March 19, 1987
IN RE ESTATE OF SIMPSON DRISKELL, JR. (WILMA SIMPSON
APPELLATE COURT OF ILLINOIS, FOURTH DISTRICT
Driskell, Jr., Petitioner-Appellant, v.
First National Bank of Springfield, Guardian of the Estate,
et al., Respondent-Appellees)
506 N.E.2d 319, 153 Ill. App. 3d 739, 106 Ill. Dec. 612 1987.IL.340
Appeal from the Circuit Court of Sangamon County; the Hon. Richard E. Mann, Judge, presiding.
Justice Knecht delivered the opinion of the court. Green and Lund, JJ., concur.
DECISION OF THE COURT DELIVERED BY THE HONORABLE JUDGE KNECHT
Petitioner, Wilma Simpson Driskell, Jr., wife of Simpson Driskell, Jr., appeals the order of the circuit court of Sangamon County denying her motion to expunge all previous orders appointing guardians of the estate and the person as well as the order finding Simpson Driskell, Jr. (Driskell), to be under a legal disability due to mental illness. We affirm.
A brief explanation of Driskell's current legal status is necessary to understand petitioner's arguments. Driskell was found in 1930 by order of the county court of Sangamon County to be a feebleminded person and sent to live at the Lincoln State School and Colony as a private patient. On December 1, 1939, in the probate court of Sangamon County, Driskell was found to be incompetent and a conservator was appointed both for his person and his estate. Successor conservators, later renamed guardians, have served from 1939 to the present. The current guardian of the estate is the First National Bank of Springfield and the guardian of the person is John Ray, a distant cousin of Driskell.
For a time in the early 1970s Driskell was a patient of the Illinois Department of Mental Health at the McFarland Zone Center but received an absolute discharge from the department on June 10, 1974. He presently resides at Haven Convalescent Center in Springfield as a private patient, having been placed there several years ago by his guardian.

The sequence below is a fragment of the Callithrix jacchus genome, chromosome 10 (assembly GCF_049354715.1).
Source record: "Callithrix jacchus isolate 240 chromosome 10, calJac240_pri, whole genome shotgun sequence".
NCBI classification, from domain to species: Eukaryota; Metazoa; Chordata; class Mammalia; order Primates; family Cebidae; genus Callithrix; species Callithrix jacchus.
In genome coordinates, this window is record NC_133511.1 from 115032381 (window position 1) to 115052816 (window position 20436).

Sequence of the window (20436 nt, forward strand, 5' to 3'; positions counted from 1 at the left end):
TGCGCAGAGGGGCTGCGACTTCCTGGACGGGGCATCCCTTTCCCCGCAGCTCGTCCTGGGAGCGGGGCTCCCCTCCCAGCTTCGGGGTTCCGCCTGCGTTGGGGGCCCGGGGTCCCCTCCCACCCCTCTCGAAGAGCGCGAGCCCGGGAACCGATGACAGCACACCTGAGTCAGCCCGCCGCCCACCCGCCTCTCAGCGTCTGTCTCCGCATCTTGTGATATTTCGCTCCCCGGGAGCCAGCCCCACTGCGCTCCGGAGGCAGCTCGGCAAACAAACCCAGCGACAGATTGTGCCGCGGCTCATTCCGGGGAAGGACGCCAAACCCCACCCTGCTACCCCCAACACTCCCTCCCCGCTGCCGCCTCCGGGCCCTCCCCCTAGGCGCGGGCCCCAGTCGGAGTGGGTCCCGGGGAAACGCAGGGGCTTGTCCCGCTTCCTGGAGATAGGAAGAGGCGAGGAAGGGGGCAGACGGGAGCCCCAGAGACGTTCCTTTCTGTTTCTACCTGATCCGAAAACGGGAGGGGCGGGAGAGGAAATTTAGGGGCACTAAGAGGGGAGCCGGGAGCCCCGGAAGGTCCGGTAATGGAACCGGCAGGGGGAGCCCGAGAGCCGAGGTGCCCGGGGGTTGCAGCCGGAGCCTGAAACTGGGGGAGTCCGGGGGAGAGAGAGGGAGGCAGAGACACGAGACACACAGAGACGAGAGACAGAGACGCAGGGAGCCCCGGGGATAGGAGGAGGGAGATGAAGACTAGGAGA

The petitioner contends Driskell must be released from guardianship both of his estate and his person due to the operation of section 3-907 of the Mental Health and Developmental Disabilities Code (Code) (Ill. Rev. Stat. 1985, ch. 91 1/2, par. 3-907). This section provides:
"Any person who is under legal disability solely by reason of a court order adjudicating him mentally ill entered prior to January 1, 1964, shall be deemed to be a person under no legal disability 180 days from the effective date of this Act unless, prior to that date, a hearing is held pursuant to the provisions of the Probate Act of 1975, approved August 7, 1975, as now or hereafter amended, and a guardian is appointed."
Petitioner claims the 1930 adjudication of Driskell as feebleminded was an adjudication of mental illness requiring a review of his legal competency within 180 days of the effective date of the code, which was January 1, 1979. No such review was held for Driskell.
The 1930 adjudication which found Driskell to be feebleminded was entered pursuant to "An Act to better provide for the care and detention of feebleminded persons" (Ill. Rev. Stat. 1929, ch. 23, par. 346 et seq. (approved June 24, 1915)). Section 1 of the Act stated:
"The words 'feeble-minded person' in this act shall be construed to mean any person afflicted with mental defectiveness from birth or from an early age, so pronounced that he is incapable of managing himself and his affairs, or of being taught to do so, and requires supervision, control and care for his own welfare, or for the welfare of others, or for the welfare of the community, who is not classifiable as an 'insane person' . . .." (Ill. Rev. Stat. 1929, ch. 23, par. 346.)
That act was clearly distinguishable from legislation then in existence which provided for commitment and detention of people found to be "insane." (Ill. Rev. Stat. 1929, ch. 85, par. 1 et seq.) That legislation stated, in part:
"Provided, that no person, idiot from birth, or whose mental development was arrested by disease or physical injury occurring prior to the age of puberty, and no person who is afflicted with simple epilepsy shall be regarded as insane, unless the manifestations of abnormal excitability, violence or homicidal or suicidal impulses are such as to render his confinement in a hospital or asylum for the insane a proper precaution to prevent him from injuring himself or others."